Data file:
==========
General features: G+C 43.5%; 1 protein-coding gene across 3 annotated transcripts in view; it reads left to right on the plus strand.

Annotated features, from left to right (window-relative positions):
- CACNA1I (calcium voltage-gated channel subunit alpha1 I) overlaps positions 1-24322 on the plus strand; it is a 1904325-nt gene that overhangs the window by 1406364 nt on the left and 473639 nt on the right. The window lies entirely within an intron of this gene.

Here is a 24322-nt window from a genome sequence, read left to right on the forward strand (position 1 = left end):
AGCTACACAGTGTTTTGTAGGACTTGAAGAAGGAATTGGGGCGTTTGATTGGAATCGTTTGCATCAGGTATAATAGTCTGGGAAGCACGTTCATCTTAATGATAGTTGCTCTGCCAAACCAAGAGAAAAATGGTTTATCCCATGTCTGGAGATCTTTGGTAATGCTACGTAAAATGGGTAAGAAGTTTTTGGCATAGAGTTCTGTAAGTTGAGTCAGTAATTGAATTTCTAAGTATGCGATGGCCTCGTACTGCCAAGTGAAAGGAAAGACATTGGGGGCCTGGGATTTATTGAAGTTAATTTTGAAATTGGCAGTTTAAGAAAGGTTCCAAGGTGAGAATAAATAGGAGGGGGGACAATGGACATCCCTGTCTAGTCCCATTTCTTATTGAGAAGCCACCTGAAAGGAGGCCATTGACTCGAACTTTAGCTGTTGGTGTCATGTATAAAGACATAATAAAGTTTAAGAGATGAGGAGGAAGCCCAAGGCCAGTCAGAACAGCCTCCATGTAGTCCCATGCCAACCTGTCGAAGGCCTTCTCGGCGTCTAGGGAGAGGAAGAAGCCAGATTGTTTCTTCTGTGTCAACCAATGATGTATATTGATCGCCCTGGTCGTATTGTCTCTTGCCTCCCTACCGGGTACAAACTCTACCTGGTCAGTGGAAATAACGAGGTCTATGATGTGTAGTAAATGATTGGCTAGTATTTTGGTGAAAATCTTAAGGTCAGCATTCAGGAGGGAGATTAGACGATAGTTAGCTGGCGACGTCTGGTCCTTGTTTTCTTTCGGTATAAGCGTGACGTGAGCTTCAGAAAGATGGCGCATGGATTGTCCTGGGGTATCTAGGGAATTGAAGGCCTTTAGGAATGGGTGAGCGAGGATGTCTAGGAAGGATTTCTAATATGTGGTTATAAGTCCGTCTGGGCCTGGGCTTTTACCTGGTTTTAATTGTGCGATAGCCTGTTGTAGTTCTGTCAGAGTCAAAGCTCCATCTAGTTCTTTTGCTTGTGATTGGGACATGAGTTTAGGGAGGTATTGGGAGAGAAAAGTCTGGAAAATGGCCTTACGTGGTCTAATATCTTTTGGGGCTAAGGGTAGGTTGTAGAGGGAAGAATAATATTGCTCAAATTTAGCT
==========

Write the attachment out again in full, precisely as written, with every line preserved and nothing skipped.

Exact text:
General features: G+C 43.5%; 1 protein-coding gene across 3 annotated transcripts in view; it reads left to right on the plus strand.

Annotated features, from left to right (window-relative positions):
- CACNA1I (calcium voltage-gated channel subunit alpha1 I) overlaps positions 1-24322 on the plus strand; it is a 1904325-nt gene that overhangs the window by 1406364 nt on the left and 473639 nt on the right. The window lies entirely within an intron of this gene.

Here is a 24322-nt window from a genome sequence, read left to right on the forward strand (position 1 = left end):
AGCTACACAGTGTTTTGTAGGACTTGAAGAAGGAATTGGGGCGTTTGATTGGAATCGTTTGCATCAGGTATAATAGTCTGGGAAGCACGTTCATCTTAATGATAGTTGCTCTGCCAAACCAAGAGAAAAATGGTTTATCCCATGTCTGGAGATCTTTGGTAATGCTACGTAAAATGGGTAAGAAGTTTTTGGCATAGAGTTCTGTAAGTTGAGTCAGTAATTGAATTTCTAAGTATGCGATGGCCTCGTACTGCCAAGTGAAAGGAAAGACATTGGGGGCCTGGGATTTATTGAAGTTAATTTTGAAATTGGCAGTTTAAGAAAGGTTCCAAGGTGAGAATAAATAGGAGGGGGGACAATGGACATCCCTGTCTAGTCCCATTTCTTATTGAGAAGCCACCTGAAAGGAGGCCATTGACTCGAACTTTAGCTGTTGGTGTCATGTATAAAGACATAATAAAGTTTAAGAGATGAGGAGGAAGCCCAAGGCCAGTCAGAACAGCCTCCATGTAGTCCCATGCCAACCTGTCGAAGGCCTTCTCGGCGTCTAGGGAGAGGAAGAAGCCAGATTGTTTCTTCTGTGTCAACCAATGATGTATATTGATCGCCCTGGTCGTATTGTCTCTTGCCTCCCTACCGGGTACAAACTCTACCTGGTCAGTGGAAATAACGAGGTCTATGATGTGTAGTAAATGATTGGCTAGTATTTTGGTGAAAATCTTAAGGTCAGCATTCAGGAGGGAGATTAGACGATAGTTAGCTGGCGACGTCTGGTCCTTGTTTTCTTTCGGTATAAGCGTGACGTGAGCTTCAGAAAGATGGCGCATGGATTGTCCTGGGGTATCTAGGGAATTGAAGGCCTTTAGGAATGGGTGAGCGAGGATGTCTAGGAAGGATTTCTAATATGTGGTTATAAGTCCGTCTGGGCCTGGGCTTTTACCTGGTTTTAATTGTGCGATAGCCTGTTGTAGTTCTGTCAGAGTCAAAGCTCCATCTAGTTCTTTTGCTTGTGATTGGGACATGAGTTTAGGGAGGTATTGGGAGAGAAAAGTCTGGAAAATGGCCTTACGTGGTCTAATATCTTTTGGGGCTAAGGGTAGGTTGTAGAGGGAAGAATAATATTGCTCAAATTTAGCT